If you're experiencing erectile dysfunction, the best way to find out if it’s physical or psychological is to visit a doctor for some basic screening. If a clean bill of physical health comes back, it's time to consider whether your mental health is affecting your bedroom performance.
Psychological ED is more common than you might think.
Warning Signs For Depression-Related Erectile Dysfunction
Physical or physiological causes of ED do not typically impact sex drive or sexual stimulation in men, and once underlying health conditions are resolved, ED symptoms often dissipate. For example, men dealing with obesity often report an improvement in erectile function as they lose weight.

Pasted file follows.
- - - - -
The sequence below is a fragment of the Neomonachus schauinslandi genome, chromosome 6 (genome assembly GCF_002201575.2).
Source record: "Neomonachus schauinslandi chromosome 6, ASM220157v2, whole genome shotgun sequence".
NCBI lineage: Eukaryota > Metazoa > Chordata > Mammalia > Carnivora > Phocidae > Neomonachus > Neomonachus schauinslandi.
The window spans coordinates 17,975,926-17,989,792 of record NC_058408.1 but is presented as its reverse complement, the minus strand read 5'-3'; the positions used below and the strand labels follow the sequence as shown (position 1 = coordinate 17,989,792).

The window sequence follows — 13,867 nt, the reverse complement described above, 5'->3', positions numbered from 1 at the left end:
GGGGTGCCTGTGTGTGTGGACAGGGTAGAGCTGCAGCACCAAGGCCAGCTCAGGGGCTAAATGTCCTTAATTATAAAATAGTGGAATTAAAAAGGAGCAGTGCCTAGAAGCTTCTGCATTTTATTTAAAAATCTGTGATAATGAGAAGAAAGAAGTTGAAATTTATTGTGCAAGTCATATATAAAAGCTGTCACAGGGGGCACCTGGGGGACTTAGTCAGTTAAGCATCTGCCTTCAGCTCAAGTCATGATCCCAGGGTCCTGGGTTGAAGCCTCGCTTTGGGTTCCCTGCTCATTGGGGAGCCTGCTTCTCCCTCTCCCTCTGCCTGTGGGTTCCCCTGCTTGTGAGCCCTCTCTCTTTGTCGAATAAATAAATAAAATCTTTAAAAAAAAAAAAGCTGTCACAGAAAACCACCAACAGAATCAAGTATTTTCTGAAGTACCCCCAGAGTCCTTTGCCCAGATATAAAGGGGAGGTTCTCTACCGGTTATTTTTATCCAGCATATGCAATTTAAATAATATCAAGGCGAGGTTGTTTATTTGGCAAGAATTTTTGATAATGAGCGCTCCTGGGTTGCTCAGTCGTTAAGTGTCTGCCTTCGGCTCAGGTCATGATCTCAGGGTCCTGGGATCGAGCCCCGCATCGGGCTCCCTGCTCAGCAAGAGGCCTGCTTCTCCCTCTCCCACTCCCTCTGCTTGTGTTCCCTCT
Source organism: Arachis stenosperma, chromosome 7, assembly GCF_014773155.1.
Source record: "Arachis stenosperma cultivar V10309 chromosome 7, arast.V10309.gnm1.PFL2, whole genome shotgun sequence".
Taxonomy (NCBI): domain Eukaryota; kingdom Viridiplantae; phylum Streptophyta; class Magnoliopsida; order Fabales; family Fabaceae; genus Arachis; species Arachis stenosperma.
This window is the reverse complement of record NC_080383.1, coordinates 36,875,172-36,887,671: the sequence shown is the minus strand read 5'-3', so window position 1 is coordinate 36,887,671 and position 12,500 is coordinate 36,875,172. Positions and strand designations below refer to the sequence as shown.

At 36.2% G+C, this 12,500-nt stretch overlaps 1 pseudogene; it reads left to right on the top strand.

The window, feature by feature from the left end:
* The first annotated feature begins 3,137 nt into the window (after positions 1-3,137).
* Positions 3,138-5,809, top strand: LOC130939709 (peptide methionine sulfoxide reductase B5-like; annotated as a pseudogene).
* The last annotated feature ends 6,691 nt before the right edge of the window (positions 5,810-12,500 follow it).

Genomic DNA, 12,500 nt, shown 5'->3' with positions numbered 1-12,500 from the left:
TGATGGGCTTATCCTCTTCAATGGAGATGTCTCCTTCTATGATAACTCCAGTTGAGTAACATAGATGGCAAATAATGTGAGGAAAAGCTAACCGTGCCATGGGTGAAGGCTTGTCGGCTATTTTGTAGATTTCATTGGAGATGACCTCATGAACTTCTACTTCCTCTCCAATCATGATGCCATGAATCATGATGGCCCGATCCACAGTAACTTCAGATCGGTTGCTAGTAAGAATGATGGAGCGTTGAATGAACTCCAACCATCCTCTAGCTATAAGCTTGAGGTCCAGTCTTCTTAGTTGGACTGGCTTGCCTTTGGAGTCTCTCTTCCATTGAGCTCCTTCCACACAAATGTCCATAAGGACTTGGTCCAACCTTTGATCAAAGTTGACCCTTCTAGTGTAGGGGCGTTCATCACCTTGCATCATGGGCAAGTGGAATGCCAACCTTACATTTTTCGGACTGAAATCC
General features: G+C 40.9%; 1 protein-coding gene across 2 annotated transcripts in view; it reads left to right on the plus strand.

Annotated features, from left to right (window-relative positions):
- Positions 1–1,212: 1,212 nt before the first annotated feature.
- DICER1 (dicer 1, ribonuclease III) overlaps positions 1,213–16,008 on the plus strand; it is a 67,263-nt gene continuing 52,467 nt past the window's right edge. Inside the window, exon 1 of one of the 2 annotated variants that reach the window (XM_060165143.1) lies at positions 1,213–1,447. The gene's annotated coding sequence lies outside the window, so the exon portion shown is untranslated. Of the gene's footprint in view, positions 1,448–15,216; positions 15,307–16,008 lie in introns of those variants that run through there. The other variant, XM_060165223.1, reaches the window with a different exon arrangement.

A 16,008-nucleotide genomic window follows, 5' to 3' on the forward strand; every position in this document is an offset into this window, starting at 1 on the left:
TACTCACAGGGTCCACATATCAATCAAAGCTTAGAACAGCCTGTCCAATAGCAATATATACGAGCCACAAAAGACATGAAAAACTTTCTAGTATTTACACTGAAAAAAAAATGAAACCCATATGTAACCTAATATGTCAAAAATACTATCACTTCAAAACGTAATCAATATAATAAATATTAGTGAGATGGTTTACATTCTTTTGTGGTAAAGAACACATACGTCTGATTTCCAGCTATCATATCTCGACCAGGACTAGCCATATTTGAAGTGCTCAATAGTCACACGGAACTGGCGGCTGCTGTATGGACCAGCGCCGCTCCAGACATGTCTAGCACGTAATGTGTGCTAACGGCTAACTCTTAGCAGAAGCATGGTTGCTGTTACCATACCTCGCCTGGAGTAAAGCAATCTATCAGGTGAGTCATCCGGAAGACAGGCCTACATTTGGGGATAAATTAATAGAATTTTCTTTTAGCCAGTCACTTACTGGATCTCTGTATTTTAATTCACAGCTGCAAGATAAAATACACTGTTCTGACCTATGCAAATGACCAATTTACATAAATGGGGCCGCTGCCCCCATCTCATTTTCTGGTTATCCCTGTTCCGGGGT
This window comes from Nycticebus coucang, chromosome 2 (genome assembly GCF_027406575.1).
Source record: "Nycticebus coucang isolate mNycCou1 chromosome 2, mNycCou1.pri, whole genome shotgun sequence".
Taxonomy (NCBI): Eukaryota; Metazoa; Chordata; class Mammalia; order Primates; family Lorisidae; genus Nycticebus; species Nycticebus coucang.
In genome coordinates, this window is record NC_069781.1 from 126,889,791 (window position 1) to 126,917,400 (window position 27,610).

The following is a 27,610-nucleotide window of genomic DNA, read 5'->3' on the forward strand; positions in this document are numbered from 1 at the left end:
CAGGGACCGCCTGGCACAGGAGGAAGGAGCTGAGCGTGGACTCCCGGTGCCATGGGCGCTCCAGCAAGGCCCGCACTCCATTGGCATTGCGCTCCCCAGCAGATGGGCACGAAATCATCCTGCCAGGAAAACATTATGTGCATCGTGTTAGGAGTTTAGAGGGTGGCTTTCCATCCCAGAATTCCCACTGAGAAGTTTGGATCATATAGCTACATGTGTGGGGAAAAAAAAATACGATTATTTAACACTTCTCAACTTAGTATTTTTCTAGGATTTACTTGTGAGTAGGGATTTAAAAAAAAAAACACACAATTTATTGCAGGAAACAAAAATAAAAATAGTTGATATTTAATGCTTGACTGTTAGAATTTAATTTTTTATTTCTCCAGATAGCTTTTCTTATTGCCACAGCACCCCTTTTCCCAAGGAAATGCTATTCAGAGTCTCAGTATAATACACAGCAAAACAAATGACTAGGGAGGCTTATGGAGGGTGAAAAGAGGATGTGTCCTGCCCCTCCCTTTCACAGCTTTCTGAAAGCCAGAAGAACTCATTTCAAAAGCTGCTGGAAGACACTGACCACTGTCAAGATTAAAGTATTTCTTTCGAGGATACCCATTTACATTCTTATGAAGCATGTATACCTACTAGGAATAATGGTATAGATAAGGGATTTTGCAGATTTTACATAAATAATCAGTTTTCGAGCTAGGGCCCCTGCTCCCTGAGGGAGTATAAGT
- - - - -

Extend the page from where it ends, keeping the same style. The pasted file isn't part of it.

Depression, however, often manifests not only in physical ED symptoms but also in low libido and reduced sex drive. Common signs of depression-related ED include:
- A lower sex drive or a loss of interest in sex
- Sex doesn’t feel as pleasurable as it once did
- You're currently taking antidepressant medications
- You frequently experience bouts of anger and irritability
- You have low self-esteem or low confidence in regards to sexual performance
- You often experience stress and anxiety
- You often feel too tired for sexual activity
- You started experiencing erectile dysfunction after a traumatic event, such as losing your job or the death of a loved one